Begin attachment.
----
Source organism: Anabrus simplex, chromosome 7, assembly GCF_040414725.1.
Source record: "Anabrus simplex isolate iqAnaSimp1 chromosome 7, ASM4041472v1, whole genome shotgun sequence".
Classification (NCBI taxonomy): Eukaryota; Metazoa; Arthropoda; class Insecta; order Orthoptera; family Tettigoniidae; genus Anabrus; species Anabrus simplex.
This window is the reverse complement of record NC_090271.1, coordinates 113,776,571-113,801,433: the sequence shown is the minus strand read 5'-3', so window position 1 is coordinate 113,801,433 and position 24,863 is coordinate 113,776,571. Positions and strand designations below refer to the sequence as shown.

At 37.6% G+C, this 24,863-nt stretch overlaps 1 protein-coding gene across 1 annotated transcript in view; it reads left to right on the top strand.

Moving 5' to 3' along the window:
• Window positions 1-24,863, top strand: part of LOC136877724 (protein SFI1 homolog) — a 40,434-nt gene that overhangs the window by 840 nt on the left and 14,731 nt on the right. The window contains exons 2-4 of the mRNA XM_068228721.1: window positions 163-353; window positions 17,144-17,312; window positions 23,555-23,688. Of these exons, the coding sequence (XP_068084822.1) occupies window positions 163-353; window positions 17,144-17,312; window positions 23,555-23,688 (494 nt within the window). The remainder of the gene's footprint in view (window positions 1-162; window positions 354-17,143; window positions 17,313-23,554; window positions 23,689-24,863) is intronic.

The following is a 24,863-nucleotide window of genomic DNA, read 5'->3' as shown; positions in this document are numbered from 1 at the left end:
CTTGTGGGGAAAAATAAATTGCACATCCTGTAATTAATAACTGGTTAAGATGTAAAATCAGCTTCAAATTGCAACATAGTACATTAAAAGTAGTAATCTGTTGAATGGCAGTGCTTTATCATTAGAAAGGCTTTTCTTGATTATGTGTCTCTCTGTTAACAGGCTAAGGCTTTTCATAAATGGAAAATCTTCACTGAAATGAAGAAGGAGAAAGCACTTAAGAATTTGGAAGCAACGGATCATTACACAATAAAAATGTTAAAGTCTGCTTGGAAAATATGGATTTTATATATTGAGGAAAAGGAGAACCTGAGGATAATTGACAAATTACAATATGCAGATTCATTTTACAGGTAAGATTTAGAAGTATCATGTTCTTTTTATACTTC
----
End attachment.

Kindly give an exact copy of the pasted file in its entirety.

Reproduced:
Source organism: Anabrus simplex, chromosome 7, assembly GCF_040414725.1.
Source record: "Anabrus simplex isolate iqAnaSimp1 chromosome 7, ASM4041472v1, whole genome shotgun sequence".
Classification (NCBI taxonomy): Eukaryota; Metazoa; Arthropoda; class Insecta; order Orthoptera; family Tettigoniidae; genus Anabrus; species Anabrus simplex.
This window is the reverse complement of record NC_090271.1, coordinates 113,776,571-113,801,433: the sequence shown is the minus strand read 5'-3', so window position 1 is coordinate 113,801,433 and position 24,863 is coordinate 113,776,571. Positions and strand designations below refer to the sequence as shown.

At 37.6% G+C, this 24,863-nt stretch overlaps 1 protein-coding gene across 1 annotated transcript in view; it reads left to right on the top strand.

Moving 5' to 3' along the window:
• Window positions 1-24,863, top strand: part of LOC136877724 (protein SFI1 homolog) — a 40,434-nt gene that overhangs the window by 840 nt on the left and 14,731 nt on the right. The window contains exons 2-4 of the mRNA XM_068228721.1: window positions 163-353; window positions 17,144-17,312; window positions 23,555-23,688. Of these exons, the coding sequence (XP_068084822.1) occupies window positions 163-353; window positions 17,144-17,312; window positions 23,555-23,688 (494 nt within the window). The remainder of the gene's footprint in view (window positions 1-162; window positions 354-17,143; window positions 17,313-23,554; window positions 23,689-24,863) is intronic.

The following is a 24,863-nucleotide window of genomic DNA, read 5'->3' as shown; positions in this document are numbered from 1 at the left end:
CTTGTGGGGAAAAATAAATTGCACATCCTGTAATTAATAACTGGTTAAGATGTAAAATCAGCTTCAAATTGCAACATAGTACATTAAAAGTAGTAATCTGTTGAATGGCAGTGCTTTATCATTAGAAAGGCTTTTCTTGATTATGTGTCTCTCTGTTAACAGGCTAAGGCTTTTCATAAATGGAAAATCTTCACTGAAATGAAGAAGGAGAAAGCACTTAAGAATTTGGAAGCAACGGATCATTACACAATAAAAATGTTAAAGTCTGCTTGGAAAATATGGATTTTATATATTGAGGAAAAGGAGAACCTGAGGATAATTGACAAATTACAATATGCAGATTCATTTTACAGGTAAGATTTAGAAGTATCATGTTCTTTTTATACTTC